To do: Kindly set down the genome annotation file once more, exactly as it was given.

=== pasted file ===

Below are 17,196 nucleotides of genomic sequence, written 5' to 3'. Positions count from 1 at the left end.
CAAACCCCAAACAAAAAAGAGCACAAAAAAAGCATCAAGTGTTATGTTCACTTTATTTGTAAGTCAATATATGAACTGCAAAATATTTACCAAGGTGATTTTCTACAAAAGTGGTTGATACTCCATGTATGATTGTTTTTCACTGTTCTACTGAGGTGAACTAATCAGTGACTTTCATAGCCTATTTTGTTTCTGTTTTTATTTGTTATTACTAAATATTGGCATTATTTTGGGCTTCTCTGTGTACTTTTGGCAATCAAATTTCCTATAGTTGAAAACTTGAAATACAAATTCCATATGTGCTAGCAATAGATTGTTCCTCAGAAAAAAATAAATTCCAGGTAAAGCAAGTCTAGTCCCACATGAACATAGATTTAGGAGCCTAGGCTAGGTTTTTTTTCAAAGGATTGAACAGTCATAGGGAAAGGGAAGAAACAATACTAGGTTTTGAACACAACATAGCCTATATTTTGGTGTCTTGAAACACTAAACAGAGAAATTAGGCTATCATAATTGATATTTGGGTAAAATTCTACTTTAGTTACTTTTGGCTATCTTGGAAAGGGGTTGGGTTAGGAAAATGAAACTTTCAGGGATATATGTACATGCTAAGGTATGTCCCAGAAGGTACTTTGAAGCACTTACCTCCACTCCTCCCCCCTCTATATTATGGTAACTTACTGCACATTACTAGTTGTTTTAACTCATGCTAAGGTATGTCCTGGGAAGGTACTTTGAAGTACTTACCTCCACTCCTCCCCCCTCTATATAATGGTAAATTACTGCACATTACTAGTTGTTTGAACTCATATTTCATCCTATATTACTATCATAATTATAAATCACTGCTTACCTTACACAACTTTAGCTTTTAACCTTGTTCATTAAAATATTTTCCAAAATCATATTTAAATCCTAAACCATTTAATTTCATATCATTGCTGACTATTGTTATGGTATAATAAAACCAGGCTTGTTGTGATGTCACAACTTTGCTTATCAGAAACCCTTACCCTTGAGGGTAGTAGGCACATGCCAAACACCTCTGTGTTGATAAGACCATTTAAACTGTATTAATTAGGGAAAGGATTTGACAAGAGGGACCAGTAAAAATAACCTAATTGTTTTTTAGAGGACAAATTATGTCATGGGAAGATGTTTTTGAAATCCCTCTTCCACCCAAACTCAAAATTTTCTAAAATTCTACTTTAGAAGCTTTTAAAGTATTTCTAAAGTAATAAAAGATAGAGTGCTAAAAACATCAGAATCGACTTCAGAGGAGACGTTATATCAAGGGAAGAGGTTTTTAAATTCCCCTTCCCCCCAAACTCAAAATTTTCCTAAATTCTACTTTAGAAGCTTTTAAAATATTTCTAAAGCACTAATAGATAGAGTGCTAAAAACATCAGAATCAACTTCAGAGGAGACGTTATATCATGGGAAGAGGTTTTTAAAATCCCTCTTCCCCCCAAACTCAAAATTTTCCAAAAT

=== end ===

Below are 17,196 nucleotides of genomic sequence, written 5' to 3'. Positions count from 1 at the left end.
CAAACCCCAAACAAAAAAGAGCACAAAAAAAGCATCAAGTGTTATGTTCACTTTATTTGTAAGTCAATATATGAACTGCAAAATATTTACCAAGGTGATTTTCTACAAAAGTGGTTGATACTCCATGTATGATTGTTTTTCACTGTTCTACTGAGGTGAACTAATCAGTGACTTTCATAGCCTATTTTGTTTCTGTTTTTATTTGTTATTACTAAATATTGGCATTATTTTGGGCTTCTCTGTGTACTTTTGGCAATCAAATTTCCTATAGTTGAAAACTTGAAATACAAATTCCATATGTGCTAGCAATAGATTGTTCCTCAGAAAAAAATAAATTCCAGGTAAAGCAAGTCTAGTCCCACATGAACATAGATTTAGGAGCCTAGGCTAGGTTTTTTTTCAAAGGATTGAACAGTCATAGGGAAAGGGAAGAAACAATACTAGGTTTTGAACACAACATAGCCTATATTTTGGTGTCTTGAAACACTAAACAGAGAAATTAGGCTATCATAATTGATATTTGGGTAAAATTCTACTTTAGTTACTTTTGGCTATCTTGGAAAGGGGTTGGGTTAGGAAAATGAAACTTTCAGGGATATATGTACATGCTAAGGTATGTCCCAGAAGGTACTTTGAAGCACTTACCTCCACTCCTCCCCCCTCTATATTATGGTAACTTACTGCACATTACTAGTTGTTTTAACTCATGCTAAGGTATGTCCTGGGAAGGTACTTTGAAGTACTTACCTCCACTCCTCCCCCCTCTATATAATGGTAAATTACTGCACATTACTAGTTGTTTGAACTCATATTTCATCCTATATTACTATCATAATTATAAATCACTGCTTACCTTACACAACTTTAGCTTTTAACCTTGTTCATTAAAATATTTTCCAAAATCATATTTAAATCCTAAACCATTTAATTTCATATCATTGCTGACTATTGTTATGGTATAATAAAACCAGGCTTGTTGTGATGTCACAACTTTGCTTATCAGAAACCCTTACCCTTGAGGGTAGTAGGCACATGCCAAACACCTCTGTGTTGATAAGACCATTTAAACTGTATTAATTAGGGAAAGGATTTGACAAGAGGGACCAGTAAAAATAACCTAATTGTTTTTTAGAGGACAAATTATGTCATGGGAAGATGTTTTTGAAATCCCTCTTCCACCCAAACTCAAAATTTTCTAAAATTCTACTTTAGAAGCTTTTAAAGTATTTCTAAAGTAATAAAAGATAGAGTGCTAAAAACATCAGAATCGACTTCAGAGGAGACGTTATATCAAGGGAAGAGGTTTTTAAATTCCCCTTCCCCCCAAACTCAAAATTTTCCTAAATTCTACTTTAGAAGCTTTTAAAATATTTCTAAAGCACTAATAGATAGAGTGCTAAAAACATCAGAATCAACTTCAGAGGAGACGTTATATCATGGGAAGAGGTTTTTAAAATCCCTCTTCCCCCCAAACTCAAAATTTTCCAAAAT